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The Crisis in Ukraine’s Donbass Region

  • Published
    22nd Feb, 2022

President Vladimir Putin recently told his Security Council that Russia should consider recognising the independence of the self-proclaimed Donetsk People’s Republic and the Lugansk People’s Republic in Donbass as independent.


About Donbass region:

  • Location:
    • The Donetsk and Luhansk regions collectively known as the Donbas are in eastern Ukraine, near the border with Russia.
    • The region comprises both Kyiv-controlled parts as well as separatist-controlled areas.
    • Its main industries are coal mining and steel production.
    • The geographical location of the Donbas facilitated industrial growth:
      • it lies only 120–150 km from the Sea of Azov,
      • 350–450 km from the Kryvyi Rih Iron-ore Basin,
      • 300–350 km from the Kerch Iron-ore Basin,
      • 300–350 km from the Nikopol Manganese Basin,
      • Close to the largest consumers of its coal—the metallurgical, energy, and other industrial centers.
  • Population:
    • Most of the 3.6 million people living in the Donetsk and Luhansk regions speak Russian, a result of a migration of Russian workers to the regions after World War II, during the Soviet era.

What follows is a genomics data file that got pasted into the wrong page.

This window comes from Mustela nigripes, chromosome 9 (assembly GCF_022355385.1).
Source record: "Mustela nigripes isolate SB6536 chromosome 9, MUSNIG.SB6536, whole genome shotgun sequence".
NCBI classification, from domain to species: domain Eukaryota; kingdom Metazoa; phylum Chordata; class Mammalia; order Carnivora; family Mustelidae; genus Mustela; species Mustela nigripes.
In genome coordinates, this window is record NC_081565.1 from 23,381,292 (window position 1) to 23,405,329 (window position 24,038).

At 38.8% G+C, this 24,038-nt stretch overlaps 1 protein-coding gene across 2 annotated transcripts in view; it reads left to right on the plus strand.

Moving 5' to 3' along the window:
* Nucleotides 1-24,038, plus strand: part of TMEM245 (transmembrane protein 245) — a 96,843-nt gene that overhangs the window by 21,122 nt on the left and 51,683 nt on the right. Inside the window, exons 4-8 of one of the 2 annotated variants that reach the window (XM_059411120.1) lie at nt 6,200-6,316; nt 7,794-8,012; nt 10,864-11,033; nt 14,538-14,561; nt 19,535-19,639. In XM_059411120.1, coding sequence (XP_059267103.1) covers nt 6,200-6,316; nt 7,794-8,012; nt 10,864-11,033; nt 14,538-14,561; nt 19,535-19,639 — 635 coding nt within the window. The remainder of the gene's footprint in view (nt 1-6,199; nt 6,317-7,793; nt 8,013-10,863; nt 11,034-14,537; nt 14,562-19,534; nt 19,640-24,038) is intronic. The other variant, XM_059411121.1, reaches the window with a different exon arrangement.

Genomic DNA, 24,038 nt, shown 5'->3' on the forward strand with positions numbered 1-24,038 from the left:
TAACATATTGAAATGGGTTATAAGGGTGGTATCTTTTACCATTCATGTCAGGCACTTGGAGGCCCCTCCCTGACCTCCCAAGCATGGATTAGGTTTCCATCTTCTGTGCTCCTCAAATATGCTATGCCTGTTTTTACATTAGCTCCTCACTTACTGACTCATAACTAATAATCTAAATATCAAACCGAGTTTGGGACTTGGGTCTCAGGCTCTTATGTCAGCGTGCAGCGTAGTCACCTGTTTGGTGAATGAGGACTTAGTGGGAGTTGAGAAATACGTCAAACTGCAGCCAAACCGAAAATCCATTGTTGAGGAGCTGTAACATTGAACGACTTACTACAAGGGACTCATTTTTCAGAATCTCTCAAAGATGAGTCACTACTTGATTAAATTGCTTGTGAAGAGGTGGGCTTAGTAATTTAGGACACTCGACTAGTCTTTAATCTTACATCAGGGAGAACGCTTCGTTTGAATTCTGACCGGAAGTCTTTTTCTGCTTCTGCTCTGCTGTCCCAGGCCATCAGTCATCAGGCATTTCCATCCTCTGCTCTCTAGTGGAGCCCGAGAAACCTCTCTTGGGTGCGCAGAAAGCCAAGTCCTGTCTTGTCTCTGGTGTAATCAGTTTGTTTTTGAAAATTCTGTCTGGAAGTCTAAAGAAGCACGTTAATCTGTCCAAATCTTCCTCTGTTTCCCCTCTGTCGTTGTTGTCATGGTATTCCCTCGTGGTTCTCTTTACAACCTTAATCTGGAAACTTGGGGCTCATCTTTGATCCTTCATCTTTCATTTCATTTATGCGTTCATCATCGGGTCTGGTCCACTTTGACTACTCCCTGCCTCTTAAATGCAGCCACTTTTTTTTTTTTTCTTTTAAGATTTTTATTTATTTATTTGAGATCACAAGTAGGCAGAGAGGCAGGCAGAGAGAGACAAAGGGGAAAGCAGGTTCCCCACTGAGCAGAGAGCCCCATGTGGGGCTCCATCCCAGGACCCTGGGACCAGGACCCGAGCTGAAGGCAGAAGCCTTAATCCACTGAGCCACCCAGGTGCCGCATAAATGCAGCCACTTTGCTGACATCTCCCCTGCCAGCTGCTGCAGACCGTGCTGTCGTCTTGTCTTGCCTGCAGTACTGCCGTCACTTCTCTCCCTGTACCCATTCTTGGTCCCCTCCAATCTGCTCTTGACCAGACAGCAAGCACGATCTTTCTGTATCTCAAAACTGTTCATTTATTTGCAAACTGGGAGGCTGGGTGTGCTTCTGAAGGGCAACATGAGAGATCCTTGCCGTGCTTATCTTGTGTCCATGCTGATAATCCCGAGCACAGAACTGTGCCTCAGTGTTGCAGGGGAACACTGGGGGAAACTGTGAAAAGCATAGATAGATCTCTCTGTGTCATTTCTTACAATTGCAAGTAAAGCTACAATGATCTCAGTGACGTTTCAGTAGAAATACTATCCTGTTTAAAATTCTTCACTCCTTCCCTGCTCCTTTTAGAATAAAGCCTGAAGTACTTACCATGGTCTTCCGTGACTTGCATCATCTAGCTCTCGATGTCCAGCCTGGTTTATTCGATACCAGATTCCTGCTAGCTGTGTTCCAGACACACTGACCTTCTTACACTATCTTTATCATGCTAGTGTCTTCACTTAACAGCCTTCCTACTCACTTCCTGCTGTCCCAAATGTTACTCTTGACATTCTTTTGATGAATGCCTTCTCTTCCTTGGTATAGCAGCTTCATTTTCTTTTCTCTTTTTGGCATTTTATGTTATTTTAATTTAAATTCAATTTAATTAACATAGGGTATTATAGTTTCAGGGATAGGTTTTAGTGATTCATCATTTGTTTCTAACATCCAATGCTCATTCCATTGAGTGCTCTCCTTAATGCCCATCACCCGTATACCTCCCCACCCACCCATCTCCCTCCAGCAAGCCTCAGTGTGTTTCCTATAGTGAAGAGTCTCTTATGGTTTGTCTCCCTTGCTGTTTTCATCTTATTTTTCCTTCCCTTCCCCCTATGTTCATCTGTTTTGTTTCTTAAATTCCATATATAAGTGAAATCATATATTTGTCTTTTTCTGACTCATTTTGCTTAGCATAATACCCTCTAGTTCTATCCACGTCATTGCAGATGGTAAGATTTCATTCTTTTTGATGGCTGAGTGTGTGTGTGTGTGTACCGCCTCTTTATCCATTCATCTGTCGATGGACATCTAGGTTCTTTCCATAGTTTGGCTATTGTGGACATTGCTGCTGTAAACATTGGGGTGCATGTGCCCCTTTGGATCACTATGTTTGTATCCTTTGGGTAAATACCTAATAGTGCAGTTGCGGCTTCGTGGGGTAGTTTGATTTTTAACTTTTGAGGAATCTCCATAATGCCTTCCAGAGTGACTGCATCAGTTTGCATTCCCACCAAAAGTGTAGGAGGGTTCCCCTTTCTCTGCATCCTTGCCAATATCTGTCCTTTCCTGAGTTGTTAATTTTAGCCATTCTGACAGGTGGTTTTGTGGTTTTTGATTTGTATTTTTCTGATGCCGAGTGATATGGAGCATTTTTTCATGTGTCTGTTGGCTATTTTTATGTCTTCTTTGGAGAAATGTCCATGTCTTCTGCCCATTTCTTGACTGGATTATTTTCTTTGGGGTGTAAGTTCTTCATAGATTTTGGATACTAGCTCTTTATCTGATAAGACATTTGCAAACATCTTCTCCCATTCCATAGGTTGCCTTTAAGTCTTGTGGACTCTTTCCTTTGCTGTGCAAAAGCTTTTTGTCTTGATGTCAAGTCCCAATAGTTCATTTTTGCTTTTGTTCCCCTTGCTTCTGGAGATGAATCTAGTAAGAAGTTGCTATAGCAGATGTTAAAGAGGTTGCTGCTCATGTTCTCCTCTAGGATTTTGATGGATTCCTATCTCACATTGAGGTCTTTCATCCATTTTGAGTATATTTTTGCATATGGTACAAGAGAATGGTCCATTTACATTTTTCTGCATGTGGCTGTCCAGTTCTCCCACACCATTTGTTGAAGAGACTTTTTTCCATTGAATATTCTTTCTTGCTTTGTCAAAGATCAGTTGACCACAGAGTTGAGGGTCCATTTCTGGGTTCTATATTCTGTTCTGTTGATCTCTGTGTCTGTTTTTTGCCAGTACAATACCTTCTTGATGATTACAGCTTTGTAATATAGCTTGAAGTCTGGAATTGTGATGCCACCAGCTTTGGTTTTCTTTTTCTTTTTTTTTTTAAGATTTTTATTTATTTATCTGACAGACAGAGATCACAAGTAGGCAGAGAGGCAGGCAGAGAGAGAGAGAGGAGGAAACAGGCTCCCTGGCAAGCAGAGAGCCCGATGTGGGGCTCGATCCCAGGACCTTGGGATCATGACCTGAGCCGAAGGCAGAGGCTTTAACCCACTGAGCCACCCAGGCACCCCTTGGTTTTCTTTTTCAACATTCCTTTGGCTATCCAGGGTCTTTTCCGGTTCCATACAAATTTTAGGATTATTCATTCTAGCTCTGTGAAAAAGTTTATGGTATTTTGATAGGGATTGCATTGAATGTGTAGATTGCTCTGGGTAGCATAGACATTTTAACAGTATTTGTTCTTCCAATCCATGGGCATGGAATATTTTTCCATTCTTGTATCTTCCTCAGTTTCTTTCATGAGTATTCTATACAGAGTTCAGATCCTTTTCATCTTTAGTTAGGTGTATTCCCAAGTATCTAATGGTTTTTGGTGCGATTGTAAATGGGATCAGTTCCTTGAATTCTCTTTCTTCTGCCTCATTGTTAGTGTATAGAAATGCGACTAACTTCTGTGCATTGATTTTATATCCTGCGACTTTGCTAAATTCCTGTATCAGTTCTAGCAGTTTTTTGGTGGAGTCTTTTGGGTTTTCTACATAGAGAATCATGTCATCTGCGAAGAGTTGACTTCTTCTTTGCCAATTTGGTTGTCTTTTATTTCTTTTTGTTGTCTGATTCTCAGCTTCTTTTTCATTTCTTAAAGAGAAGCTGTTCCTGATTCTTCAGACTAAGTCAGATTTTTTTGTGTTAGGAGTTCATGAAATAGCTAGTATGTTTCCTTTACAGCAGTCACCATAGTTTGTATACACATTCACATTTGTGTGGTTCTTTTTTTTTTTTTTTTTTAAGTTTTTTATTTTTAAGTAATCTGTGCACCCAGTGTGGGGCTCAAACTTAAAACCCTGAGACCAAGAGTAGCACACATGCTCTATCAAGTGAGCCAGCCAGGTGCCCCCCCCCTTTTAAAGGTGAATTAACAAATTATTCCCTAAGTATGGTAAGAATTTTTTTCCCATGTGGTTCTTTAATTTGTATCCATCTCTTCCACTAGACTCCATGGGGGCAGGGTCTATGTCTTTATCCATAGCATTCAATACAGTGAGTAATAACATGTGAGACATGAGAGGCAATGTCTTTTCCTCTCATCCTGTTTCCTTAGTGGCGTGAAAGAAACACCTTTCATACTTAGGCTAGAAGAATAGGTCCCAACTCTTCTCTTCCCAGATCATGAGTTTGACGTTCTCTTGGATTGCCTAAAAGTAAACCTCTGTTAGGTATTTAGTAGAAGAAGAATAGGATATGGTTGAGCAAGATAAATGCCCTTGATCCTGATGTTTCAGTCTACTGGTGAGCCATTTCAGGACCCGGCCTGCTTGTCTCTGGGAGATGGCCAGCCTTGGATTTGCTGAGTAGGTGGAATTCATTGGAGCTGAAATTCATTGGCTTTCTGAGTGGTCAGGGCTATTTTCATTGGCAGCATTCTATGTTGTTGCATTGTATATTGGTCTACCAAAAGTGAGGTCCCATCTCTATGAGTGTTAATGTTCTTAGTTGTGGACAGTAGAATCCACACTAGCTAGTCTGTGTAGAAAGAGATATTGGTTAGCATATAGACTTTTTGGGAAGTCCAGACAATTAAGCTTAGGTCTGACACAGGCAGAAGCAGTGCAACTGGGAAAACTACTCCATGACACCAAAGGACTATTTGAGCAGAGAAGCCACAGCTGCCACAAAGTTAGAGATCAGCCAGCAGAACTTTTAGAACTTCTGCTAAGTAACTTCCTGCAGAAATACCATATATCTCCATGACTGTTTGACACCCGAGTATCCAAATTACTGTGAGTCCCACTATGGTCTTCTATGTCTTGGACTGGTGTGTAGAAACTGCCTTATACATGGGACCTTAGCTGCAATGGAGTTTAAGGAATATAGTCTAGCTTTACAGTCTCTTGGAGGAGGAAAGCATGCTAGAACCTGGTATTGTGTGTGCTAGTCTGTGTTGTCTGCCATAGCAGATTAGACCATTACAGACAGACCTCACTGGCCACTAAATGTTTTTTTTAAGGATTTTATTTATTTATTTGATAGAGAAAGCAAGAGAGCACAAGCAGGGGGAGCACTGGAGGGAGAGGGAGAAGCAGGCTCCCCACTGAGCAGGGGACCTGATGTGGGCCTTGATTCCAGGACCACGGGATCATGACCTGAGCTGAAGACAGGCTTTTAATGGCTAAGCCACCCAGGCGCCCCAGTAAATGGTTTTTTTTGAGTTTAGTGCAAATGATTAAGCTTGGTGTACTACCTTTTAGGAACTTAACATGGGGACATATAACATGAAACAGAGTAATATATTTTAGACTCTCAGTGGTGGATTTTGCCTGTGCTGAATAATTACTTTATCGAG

About the crisis:

  • The Donbass region, comprising the Donetsk and Luhansk oblasts of Ukraine, has been at the centre of the conflict since March 2014 when Moscow invaded and annexed the Crimean Peninsula. 
  • In April 2014, pro-Russia rebels began seizing territory (with Russia supporting them through hybrid warfare) in Eastern Ukraine and in May 2014, the rebels in the Donetsk and Luhansk regions held a referendum to declare independence from Ukraine.
  • Since then, these predominantly Russian speaking regions (more than 70% speak Russian) within Ukraine have been witnessing shelling and skirmishes between the rebels and Ukrainian forces.

About Minsk agreements:

  • There are two Minsk agreements, Minsk 1 and Minsk 2.
  • Minsk 1 was written in September 2014 by the Trilateral Contact Group on Ukraine, i.e. Ukraine, Russia, and the OSCE with mediation by France and Germany.
    • Under Minsk 1, Ukraine and the Russia-backed rebels agreed on a 12-point ceasefire deal, which due to violations by both sides, did not last long.
  • In February 2015, representatives of Russia, Ukraine, the OSCE and the leaders of Donetsk and Luhansk signed a 13-point agreement, now known as the Minsk 2 accord.
    • However, the provisions under the agreement have not been implemented because of the ‘Minsk Conundrum’.
  • Russia believes that the agreement asks Ukraine to grant the Russia-backed rebels in Donbas comprehensive autonomy and representation in the central Government.
  • Only when this is done will Russia hand over control of the Russia-Ukraine border to Ukraine.
  • Ukraine, on the other hand, feels that Minsk 2 allows it to first re-establish control over Donbas, then give it control of the Russia-Ukraine border, then have elections in the Donbas, and a limited devolution of power to the rebels.
  • Ukraine believes the accord supports its sovereignty fully while Russia believes it only gives Ukraine limited sovereignty.
  • Thus, the Minsk 2 agreement has been rightly criticised for being too hastily drafted, ambiguous and contradictory, making it difficult to implement.
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